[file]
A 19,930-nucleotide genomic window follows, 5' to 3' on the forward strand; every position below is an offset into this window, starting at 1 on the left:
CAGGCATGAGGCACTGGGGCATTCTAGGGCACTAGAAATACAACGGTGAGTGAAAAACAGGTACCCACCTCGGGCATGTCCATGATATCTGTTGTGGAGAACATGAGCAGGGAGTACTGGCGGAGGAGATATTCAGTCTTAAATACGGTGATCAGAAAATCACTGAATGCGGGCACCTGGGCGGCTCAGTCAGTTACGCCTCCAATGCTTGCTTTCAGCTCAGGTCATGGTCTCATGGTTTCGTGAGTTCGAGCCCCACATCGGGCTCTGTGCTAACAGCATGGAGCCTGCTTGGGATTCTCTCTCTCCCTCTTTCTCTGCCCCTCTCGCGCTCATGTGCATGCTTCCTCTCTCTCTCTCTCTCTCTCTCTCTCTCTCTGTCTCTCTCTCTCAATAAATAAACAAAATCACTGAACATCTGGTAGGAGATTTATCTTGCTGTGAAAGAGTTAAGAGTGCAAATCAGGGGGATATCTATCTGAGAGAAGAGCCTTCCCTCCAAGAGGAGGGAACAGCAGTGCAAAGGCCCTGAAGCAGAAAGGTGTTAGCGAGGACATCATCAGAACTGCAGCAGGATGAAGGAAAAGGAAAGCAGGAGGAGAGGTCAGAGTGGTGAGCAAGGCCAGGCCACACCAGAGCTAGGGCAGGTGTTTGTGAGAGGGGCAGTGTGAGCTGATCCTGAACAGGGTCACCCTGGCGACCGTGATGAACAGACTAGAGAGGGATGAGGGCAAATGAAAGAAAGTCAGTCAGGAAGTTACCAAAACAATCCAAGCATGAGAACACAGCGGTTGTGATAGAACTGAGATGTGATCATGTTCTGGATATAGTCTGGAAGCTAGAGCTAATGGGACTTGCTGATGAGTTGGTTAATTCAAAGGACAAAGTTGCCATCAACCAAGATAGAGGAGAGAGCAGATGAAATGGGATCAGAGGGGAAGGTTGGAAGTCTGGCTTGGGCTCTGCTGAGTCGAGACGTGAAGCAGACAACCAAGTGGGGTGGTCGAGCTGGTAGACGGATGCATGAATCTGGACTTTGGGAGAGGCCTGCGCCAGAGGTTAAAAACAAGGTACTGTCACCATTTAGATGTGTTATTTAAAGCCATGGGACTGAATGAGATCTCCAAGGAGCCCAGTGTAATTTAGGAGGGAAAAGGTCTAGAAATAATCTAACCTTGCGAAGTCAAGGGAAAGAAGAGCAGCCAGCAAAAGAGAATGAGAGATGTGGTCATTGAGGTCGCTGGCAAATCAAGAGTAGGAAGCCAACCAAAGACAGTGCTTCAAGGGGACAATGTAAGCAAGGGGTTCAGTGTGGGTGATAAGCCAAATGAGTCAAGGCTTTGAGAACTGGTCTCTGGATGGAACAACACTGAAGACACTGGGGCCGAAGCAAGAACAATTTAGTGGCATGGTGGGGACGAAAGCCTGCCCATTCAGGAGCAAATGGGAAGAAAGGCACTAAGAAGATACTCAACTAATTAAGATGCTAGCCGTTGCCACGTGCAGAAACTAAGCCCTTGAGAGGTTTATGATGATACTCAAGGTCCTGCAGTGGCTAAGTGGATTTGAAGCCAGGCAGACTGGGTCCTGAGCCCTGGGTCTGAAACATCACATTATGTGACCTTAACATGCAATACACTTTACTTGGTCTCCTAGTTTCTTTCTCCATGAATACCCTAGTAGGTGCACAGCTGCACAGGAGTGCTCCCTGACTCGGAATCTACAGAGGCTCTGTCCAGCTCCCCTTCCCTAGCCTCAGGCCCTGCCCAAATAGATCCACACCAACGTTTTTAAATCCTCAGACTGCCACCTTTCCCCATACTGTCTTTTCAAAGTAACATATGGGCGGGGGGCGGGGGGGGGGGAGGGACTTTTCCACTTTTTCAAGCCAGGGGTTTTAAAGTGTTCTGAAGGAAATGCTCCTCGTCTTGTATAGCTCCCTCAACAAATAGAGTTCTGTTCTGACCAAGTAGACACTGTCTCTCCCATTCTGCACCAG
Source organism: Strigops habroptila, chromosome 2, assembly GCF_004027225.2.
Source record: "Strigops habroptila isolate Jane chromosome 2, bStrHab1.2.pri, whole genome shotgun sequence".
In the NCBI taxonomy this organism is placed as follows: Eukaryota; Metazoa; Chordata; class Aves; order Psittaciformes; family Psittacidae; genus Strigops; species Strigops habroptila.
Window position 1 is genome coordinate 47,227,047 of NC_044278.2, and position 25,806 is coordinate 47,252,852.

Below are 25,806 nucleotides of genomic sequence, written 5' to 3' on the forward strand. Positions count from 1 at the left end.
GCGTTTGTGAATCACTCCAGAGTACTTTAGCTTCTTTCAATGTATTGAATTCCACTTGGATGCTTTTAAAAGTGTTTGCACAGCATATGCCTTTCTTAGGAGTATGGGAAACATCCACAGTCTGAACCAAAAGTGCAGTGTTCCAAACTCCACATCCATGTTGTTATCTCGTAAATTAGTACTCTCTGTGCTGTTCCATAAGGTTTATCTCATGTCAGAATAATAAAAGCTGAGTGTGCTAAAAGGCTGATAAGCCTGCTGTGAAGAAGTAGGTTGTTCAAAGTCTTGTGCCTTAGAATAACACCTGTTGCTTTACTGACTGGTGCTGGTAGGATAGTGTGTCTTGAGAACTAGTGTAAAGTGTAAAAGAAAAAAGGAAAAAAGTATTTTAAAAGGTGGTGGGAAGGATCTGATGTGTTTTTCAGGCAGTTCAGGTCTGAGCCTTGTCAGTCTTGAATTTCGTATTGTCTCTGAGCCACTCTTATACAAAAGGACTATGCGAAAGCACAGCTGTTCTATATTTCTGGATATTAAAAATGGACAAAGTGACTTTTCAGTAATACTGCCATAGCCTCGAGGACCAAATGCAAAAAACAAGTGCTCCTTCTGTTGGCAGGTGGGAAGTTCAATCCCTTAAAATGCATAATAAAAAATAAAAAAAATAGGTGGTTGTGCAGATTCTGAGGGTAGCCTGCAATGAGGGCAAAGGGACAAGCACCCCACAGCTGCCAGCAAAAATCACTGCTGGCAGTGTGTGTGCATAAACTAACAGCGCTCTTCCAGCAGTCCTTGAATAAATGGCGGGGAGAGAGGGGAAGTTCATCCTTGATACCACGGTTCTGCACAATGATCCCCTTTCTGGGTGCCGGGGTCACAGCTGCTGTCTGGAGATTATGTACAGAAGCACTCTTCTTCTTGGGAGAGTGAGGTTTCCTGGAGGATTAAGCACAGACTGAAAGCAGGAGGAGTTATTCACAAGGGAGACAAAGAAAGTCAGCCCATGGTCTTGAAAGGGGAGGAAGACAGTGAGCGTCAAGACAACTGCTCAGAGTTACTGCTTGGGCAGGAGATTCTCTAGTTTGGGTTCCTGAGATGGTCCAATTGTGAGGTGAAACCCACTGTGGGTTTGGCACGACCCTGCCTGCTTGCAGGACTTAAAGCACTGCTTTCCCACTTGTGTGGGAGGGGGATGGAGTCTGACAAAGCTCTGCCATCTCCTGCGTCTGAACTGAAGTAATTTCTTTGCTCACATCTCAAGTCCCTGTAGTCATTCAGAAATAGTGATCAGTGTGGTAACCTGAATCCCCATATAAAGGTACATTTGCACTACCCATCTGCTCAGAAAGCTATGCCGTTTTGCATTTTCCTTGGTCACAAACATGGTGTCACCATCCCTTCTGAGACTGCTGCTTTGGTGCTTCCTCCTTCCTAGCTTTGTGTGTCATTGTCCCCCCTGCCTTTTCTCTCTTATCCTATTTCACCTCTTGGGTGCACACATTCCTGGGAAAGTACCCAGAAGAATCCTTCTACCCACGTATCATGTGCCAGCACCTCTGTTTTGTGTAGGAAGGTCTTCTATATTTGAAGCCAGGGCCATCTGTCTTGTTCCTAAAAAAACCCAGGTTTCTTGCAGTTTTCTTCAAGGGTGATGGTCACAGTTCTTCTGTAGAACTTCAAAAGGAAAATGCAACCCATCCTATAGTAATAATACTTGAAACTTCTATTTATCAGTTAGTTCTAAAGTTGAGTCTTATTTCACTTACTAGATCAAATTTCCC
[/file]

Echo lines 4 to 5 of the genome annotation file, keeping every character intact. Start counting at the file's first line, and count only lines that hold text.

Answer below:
Source record: "Strigops habroptila isolate Jane chromosome 2, bStrHab1.2.pri, whole genome shotgun sequence".
In the NCBI taxonomy this organism is placed as follows: Eukaryota; Metazoa; Chordata; class Aves; order Psittaciformes; family Psittacidae; genus Strigops; species Strigops habroptila.